Re: Printers Revisited

From: Edmund R. Kennedy <ekennedyx_at_yahoo_dot_com>
Date: Mon May 24 2004 - 15:30:06 CDT

Hello Karl:
     I don't disagree with your discussions about power hazards. Does anyone know what has been experience with power issues with other systems? I'm glad UPS's are safer than they used to be. The idea about preprinted ballots isn't mine but was one of the five options that was discussed about 2 weeks ago in the polling placed initialization discussion especially in regards to primaries. As the issue was left open for future development I didn't want to preclude this option.
Thanks, Ed Kennedy

Karl Auerbach <> wrote:

On Mon, 24 May 2004, Edmund R. Kennedy wrote:

> ... I thought the batteries on UPS used a gel electrolyte and not a
> liquid.

Yes, they are generally sealed gel batteries. So they are safe most of
the time. It just that when they do get into a fire situation, then they
get bad. UPS fires are probably more rare today then they were five years
ago when the mongo refrigerator APCs we use at trade shows burned.

And yes, there are protective circuits. But a laser printer during warm
up or printing can draw a lot of power. This means more often than
burning that the UPS simply throws its own breaker. Which shuts down the
printer and the voting station.

Because the laser printers draw these big loads only intermittently it is
likely that there will be few problems with overloaded circuit breakers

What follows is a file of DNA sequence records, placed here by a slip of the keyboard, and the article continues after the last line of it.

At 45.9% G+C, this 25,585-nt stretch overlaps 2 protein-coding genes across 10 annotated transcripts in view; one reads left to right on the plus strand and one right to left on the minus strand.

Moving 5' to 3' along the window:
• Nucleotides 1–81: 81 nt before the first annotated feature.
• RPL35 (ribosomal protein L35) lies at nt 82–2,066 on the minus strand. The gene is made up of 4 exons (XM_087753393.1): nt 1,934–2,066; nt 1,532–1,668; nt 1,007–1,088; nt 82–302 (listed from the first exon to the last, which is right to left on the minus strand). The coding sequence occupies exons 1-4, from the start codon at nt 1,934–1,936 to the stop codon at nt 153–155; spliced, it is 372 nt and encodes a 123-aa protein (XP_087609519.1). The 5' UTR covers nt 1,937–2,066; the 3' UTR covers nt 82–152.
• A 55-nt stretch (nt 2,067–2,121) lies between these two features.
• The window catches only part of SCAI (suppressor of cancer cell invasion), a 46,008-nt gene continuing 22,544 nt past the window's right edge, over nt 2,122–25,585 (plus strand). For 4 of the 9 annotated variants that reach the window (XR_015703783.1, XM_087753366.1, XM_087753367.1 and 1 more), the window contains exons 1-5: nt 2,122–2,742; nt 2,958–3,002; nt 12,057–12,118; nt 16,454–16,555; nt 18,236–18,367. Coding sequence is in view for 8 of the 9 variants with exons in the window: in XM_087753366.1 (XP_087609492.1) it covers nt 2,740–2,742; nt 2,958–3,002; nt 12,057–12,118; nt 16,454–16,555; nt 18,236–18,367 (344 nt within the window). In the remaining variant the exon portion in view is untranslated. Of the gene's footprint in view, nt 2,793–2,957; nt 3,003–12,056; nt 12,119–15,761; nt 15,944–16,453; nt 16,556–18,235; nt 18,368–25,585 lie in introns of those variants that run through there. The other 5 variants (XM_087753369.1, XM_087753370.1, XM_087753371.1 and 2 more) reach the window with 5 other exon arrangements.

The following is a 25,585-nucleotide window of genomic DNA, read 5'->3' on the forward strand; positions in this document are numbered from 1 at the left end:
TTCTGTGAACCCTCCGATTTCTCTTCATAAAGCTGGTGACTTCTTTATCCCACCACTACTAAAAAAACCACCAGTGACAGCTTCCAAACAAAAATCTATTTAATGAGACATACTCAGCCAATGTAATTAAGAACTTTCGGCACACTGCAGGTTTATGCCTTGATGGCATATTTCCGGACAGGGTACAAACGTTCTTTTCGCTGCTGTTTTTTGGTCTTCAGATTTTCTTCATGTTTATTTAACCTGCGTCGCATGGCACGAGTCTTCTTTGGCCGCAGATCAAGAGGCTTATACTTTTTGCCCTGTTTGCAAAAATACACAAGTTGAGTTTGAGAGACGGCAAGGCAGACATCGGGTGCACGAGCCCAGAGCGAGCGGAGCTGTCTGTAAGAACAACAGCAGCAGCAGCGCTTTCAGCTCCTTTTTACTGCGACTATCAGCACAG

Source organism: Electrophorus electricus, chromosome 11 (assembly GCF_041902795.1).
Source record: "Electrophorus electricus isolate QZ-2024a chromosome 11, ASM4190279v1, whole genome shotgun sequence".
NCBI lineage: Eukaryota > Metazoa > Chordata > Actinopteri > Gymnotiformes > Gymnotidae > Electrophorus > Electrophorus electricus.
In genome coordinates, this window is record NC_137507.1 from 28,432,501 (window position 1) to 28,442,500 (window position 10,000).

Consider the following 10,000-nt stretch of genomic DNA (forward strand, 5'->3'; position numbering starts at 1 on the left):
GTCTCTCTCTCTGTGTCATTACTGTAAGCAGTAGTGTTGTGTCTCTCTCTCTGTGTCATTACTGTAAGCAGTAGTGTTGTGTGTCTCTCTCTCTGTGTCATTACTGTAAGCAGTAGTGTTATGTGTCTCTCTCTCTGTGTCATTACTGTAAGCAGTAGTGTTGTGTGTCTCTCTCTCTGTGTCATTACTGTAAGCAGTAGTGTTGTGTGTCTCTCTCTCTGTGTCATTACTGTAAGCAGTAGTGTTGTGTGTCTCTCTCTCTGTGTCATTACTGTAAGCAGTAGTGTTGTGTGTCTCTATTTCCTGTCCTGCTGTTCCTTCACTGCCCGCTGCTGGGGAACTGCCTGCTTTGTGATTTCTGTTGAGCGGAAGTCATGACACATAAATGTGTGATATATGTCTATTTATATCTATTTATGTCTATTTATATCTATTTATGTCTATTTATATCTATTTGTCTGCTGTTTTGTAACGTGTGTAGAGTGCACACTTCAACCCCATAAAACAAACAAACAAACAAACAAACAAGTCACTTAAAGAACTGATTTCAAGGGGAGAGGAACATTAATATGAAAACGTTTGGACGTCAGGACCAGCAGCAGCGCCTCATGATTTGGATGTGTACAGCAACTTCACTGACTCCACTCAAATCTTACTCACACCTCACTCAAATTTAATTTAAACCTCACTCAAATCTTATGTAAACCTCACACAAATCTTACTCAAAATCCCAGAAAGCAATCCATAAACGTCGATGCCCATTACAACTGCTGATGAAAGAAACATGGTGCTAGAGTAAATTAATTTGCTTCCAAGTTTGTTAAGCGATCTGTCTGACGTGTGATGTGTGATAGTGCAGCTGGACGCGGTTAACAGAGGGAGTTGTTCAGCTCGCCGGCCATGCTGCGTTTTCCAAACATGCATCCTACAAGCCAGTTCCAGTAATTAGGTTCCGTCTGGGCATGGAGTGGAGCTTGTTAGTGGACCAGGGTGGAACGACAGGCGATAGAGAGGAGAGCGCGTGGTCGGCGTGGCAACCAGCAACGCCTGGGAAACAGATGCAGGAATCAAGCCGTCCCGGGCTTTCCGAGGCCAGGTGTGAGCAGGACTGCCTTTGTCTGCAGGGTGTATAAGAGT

until there are a lot of voters voting at the same time. Then it is
likely that there will be times when all the printers are drawing at the
same time. And if its a hot afternoon or evening then the poll workers
may have fans running on those same circuits. And if it is a cold morning
or evening, then there will often be space heaters. The situations are
ripe for circuit overloading.

> As I've previously mentioned, I've been looking at ink jet printers for
> other purposes and I haven't yet seen one that doesn't present the
> output face up. Also, if we're using partially preprinted ballots as
> some have discussed, that requires the voter to put the ballot in 'up
> side or face down' which would be even more confusing.

Are we really sure we want voters putting paper into printers? That seems
a recepie for paper jams due to everything from folded paper to chocolate
on the paper from the fingers of a voter eating a candy bar.

If the voter does put pre-printed paper into the printer that
pre-printing, if it is the security background stuff, can be printed on
both sides and have vertical symmetry so that no matter how the paper is
inserted it is valid.


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Received on Mon May 31 23:18:02 2004

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